Anyone into makeup— following Instagram beauty influencers, or just watching a bunch of YouTube tutorials— knows that Rihanna's new makeup line, Fenty Beauty, is blowing up.
It dropped during New York Fashion Week in September of this year and since then the color-poppin' highlighters, matchstixs, and lip gloss have created a buzz on social media.
But the most notable thing about the line is the range of foundation shades— there are 40 to be exact.
And many of the deeper shades were sold out in stores and online within days of the launch, which is bananas because how often do you hear about darker shades of makeup being sold out?
For a long time, the beauty industry has neglected women of color as consumers, but our bad gal RiRi's incredibly successful makeup line has challenged the notion that the market for deeper shades isn't profitable for cosmetic companies.
It also raised an important question: why haven't most companies had the same kind of inclusivity or the success to go with it?
"Well, the interesting thing about Fenty is that it's not the very first time that a beauty line has had expansive shades."
That's Tiffany Gill, Associate Professor of History and Black American studies at the University of Delaware.
"Before the Fenty Beauty line launched, Make Up For Ever— another cosmetic company that caters a lot to professional makeup artists — launched a campaign that also had a lot of skin tone inclusivity."
Other mainstream brands like Covergirl, Revlon, Maybelline, and L'Oreal also attempted to cater to the broader market of complexions.
But it's quite easy to see where mainstream brands have fallen short.
I went to several drugstores and a major department store and I saw a clear trend.
There were 50 shades of beige to choose from.
This looks really pale; I'm not, I'm not that pale, I'm...
But, the darker shades were limited to a handful of options.
When I tried to match my own skin with the available shades of foundation, you can see how these few products weren't gonna work for me.
Is it really that hard to get it right?
Tasha Brown, a makeup artist based in LA, who's worked with a number of Hollywood stars, doesn't seem to think so.
"As a makeup artist, it is the same technique I would use that for anyone from Karen Elson to Alek Wek."
"I would first look at the undertone of the skin, then I look at the actual shade range, and then I pick the correct texture for their skin tone."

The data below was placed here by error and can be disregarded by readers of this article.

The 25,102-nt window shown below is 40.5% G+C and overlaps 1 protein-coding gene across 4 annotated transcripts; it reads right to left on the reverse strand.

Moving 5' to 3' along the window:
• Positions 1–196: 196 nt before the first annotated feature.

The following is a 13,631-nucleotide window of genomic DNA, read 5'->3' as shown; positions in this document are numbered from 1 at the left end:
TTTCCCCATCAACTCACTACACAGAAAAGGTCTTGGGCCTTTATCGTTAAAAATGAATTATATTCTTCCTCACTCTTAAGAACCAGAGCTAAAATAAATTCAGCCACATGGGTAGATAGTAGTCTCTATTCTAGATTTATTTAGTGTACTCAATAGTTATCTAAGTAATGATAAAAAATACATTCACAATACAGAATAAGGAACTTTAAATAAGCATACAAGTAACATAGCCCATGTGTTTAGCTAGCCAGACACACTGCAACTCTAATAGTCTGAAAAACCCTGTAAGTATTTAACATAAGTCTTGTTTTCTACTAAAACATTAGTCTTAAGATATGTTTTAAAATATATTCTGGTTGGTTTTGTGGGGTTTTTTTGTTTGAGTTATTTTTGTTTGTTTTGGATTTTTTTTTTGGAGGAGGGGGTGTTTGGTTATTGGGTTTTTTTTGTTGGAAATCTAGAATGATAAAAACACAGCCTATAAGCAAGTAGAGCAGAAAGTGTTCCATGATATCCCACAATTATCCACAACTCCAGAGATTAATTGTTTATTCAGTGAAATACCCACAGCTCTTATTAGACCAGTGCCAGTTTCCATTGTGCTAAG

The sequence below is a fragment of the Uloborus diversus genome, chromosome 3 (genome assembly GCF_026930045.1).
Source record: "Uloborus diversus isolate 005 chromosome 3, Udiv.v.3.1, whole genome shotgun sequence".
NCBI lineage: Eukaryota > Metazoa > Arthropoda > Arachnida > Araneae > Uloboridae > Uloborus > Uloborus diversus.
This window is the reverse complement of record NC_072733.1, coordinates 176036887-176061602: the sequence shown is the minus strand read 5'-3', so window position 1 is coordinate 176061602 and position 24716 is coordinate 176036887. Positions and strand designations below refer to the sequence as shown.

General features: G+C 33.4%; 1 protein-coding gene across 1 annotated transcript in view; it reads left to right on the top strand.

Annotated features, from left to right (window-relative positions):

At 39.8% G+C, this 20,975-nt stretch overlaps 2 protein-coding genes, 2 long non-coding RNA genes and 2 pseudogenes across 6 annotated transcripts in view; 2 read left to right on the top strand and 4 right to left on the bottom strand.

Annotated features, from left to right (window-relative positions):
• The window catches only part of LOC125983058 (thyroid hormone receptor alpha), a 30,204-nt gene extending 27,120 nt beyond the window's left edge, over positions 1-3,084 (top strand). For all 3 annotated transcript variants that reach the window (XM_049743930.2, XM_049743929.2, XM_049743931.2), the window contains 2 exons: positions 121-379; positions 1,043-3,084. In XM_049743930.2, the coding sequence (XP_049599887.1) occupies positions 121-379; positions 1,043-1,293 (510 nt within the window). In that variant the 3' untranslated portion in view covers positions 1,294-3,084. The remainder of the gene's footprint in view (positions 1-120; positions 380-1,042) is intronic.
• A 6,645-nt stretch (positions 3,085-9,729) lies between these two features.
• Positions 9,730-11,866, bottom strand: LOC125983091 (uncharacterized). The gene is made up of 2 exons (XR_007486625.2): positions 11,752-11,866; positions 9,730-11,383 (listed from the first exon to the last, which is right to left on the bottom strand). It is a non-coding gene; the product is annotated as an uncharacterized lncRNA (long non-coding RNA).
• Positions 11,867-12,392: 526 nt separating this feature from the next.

"So, there is no extra difficulty in understanding deeper skin tones."
So it's easy to find a foundation match, if you know your undertone, which is your underlying skin tone on a spectrum of cool to warm.
But finding deeper shades that actually offer the right undertones for women of color has been incredibly hard.
Maybe product development is where it really gets tricky?
"Yeah, actually, it's not very difficult to make deeper shades."
"Depending on the base, all foundations have the same basic base."
"So for example, if we're talking about a standard foundation, which would be a water-and-silicone base—it's an emulsion where the water phase is surrounded by silicone— that basic emulsion would be the same."
"The only difference between a lighter shade and a darker shade is the ratio of pigments."
"And all foundations contain the same 4 pigments."
"It's titanium dioxide, iron oxide red, iron oxide yellow, and iron oxide black."
"So you just play with the ratios of those pigments to get to a lighter color or a darker color."
The trouble with finding the right shade isn't limited to foundation.
"Yes, it's not just foundation, you know? It is blush; It is lipstick where it's a beautiful color, but it's a light wash."
"And deeper skin tones tend to demand a little more pigment."
It's a problem that can be solved with an understanding of deeper skin tones.
But overall, in 2014, only 18% of American Chemical Society members were people of color.
In 2015, Black, Hispanic and Asian women made up 16.3% of workers in the personal care products industry.
"As a consumer, you want to have options in comparison; you want things to be easy. I want to be able to walk into a store and see myself represented."